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QTrade Teas & Herbs provides specialty teas, herbs, spices, custom blending, product development, and private label services to businesses all over the world. We are the largest importer of organic teas in North America, with an expanding selection of flowers, fruits, and berries. (949) 766-0070 www.qtradeteas.com

The Origins of Ceylon Tea

History

Ceylon tea traces its roots back to British colonial times, even the term “Ceylon” hearkens back to the British name for Sri Lanka. Tea was first introduced as a replacement crop for coffee, which was wiped out by blight in the mid 1800s. James Taylor is the man widely credited with developing the tea industry in the central mountains of Sri Lanka, bringing the first seeds from Assam and experimenting with the processing and manufacturing process until he developed a cost and labor effective means of plucking and bringing teas to market. Another man who was influential in the early development of Ceylon tea was Sir Thomas Lipton, who originally stopped by Sri Lanka while on his way to Australia. Lipton figured out that by removing middlemen and purchasing straight from origin he was able to cut considerable costs and make tea available to working class people. His name has been synonymous with tea ever since.

Uniqueness of Ceylon Teas

Many of the unique traits of Ceylon teas are the result of geography and topography. Sri Lanka is geographically fortunate because of its proximity to the equator, which allows for plucking to take place throughout the year. The mountainous center of the country also provides for two different monsoons and plucking cycles. While one side of the island is experiencing its dry season they other has monsoons and vice versa. The mountains provide other benefits to tea growth as well. Sri Lanka has three distinct growing regions separated by elevation: Low Grown estates >2000 ft,  Mid Grown estates 2000- 4000 ft, and High Grown estates 4000+ ft. The lower elevation teas tend to be darker in color with a fuller body and bolder flavor, benefiting from the tropical atmosphere and higher thearubigin content. Teas that are grown in higher elevations have lighter color and more complex flavor with higher theaflavin content. This is because high elevation teas are forced to struggle against the cooler air in the mountains, causing the plant to grow slowly and pour more nutrients into the leaves. Unlike many other tea-producing countries, Ceylon teas are plucked by hand. Though more time consuming and labor-intensive, an expert plucker is able to select only the finest quality leaves and thus provide for a better quality cup.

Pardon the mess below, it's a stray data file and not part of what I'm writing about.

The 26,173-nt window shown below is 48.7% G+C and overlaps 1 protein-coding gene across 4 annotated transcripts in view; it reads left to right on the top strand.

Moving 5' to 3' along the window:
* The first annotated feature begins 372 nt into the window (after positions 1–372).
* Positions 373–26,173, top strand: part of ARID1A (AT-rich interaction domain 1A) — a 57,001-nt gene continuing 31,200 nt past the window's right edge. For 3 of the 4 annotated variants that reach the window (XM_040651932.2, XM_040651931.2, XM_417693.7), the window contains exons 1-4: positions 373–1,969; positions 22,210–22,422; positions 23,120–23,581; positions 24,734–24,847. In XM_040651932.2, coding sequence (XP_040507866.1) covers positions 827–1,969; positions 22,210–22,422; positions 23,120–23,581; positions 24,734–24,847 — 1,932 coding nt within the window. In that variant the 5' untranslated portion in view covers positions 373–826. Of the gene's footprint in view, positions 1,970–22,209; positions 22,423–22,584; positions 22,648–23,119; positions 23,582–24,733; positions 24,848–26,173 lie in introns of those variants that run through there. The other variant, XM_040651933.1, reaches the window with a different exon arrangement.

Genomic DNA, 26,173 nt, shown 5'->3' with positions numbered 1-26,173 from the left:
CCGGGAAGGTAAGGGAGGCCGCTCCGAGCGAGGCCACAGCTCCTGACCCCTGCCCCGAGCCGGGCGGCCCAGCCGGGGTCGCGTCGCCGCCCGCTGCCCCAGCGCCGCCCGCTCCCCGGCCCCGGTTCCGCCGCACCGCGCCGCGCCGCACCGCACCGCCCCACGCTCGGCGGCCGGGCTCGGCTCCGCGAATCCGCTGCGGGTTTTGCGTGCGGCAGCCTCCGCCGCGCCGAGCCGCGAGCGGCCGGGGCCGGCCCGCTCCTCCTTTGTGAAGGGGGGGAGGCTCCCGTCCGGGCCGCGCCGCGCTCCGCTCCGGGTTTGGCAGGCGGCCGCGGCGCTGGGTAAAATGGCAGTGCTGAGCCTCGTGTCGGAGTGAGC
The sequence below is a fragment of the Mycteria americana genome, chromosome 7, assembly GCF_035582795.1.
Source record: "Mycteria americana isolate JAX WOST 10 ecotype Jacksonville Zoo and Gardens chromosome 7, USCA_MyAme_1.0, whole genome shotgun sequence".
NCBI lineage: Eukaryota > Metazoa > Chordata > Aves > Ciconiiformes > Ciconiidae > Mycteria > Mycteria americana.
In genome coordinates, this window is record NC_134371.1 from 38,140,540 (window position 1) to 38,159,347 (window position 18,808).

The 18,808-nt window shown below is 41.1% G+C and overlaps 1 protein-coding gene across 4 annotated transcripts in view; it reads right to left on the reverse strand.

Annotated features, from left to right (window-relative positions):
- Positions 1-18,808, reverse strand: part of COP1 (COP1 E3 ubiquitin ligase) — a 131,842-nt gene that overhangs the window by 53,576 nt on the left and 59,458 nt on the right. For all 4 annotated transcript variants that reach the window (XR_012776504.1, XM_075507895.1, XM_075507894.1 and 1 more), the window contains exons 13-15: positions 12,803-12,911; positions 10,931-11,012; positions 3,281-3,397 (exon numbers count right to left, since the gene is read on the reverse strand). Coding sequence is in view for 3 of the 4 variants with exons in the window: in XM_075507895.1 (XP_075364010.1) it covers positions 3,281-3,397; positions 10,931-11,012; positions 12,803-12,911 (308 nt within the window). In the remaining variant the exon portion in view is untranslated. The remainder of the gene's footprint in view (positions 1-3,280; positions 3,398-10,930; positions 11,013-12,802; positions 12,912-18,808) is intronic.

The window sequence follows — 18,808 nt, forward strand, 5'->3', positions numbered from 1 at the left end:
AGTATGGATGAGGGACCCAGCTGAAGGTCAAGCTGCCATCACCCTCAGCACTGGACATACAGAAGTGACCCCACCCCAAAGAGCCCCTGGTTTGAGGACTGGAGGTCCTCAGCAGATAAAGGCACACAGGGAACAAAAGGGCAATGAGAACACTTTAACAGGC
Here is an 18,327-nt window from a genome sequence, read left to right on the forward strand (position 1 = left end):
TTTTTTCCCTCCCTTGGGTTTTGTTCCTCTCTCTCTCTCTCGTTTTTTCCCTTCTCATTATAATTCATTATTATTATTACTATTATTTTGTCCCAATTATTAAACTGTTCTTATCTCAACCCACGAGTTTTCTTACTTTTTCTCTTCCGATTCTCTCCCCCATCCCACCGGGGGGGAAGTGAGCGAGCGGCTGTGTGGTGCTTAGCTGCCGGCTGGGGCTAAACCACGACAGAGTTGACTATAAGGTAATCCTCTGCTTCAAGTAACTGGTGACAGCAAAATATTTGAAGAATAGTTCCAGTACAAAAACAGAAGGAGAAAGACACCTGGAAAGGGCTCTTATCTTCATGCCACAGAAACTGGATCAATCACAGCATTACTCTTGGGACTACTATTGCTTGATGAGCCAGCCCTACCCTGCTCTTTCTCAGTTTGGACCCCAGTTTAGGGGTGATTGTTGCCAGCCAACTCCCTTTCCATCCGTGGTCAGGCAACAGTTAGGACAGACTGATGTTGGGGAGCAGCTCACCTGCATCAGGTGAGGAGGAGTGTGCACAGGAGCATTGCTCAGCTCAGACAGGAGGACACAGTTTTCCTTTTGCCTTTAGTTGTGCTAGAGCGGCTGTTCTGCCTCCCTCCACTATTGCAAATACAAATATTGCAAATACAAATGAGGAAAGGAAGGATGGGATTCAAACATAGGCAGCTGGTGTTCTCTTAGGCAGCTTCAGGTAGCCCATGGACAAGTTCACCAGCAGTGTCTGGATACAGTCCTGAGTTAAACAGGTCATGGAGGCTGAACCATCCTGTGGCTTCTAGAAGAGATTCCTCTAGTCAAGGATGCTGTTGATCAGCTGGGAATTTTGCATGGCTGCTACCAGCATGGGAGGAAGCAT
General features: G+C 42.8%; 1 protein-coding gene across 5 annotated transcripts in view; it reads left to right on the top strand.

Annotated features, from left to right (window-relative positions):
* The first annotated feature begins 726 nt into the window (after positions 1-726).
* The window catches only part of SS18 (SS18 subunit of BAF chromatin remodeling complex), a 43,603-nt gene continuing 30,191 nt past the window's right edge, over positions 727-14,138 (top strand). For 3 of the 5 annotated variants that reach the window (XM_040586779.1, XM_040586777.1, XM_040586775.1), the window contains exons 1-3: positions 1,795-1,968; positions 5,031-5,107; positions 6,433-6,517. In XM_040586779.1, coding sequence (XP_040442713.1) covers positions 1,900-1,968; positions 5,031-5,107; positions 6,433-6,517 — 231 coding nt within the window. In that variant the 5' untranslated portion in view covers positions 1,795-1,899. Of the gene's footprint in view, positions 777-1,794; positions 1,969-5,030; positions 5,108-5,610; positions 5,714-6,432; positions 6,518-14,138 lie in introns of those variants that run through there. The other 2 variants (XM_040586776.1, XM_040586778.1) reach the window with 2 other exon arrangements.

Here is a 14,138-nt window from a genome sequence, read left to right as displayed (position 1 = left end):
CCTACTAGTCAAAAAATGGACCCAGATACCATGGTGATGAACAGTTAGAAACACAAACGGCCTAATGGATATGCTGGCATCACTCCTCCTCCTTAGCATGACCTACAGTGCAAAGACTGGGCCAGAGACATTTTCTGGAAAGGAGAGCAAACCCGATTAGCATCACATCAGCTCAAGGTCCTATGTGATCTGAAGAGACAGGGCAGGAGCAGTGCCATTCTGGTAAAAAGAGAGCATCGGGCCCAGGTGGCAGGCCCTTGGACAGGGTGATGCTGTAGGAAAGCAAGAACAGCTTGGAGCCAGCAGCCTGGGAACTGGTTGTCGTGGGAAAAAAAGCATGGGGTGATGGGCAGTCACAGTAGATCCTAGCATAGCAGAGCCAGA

Varieties of Tea

Ceylon tea is almost universally synonymous with black tea. Often used in blends for English breakfast or Earl Grey, low grown Ceylon black teas are often hardy, strong and bold, especially well-suited for milk or blending. For this reason, most of Ceylon’s exports find their way to Russia and the Middle East where this style of tea is appreciated. There are however, other types of tea production that have come to the fore in Sri Lanka in recent years.  Green and white tea production also takes place there. Ceylon silver tips have won several of the North American Tea Championships over the last few years. Ceylon teas are synonymous with quality among tea drinkers the world over.

With geographic distinction and artisan plucking and manufacturing, Ceylon teas are  expected to continue to grow in popularity for many years to come. To learn more about QTrade’s unique selection of high quality Ceylon Teas please contact us. Like this post? Have an experience with Ceylon that you want to share? Leave a comment below!

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2 Comments on “The Origins of Ceylon Tea”

  1. t-sips October 19, 2012 at 10:12 am #

    Great post!

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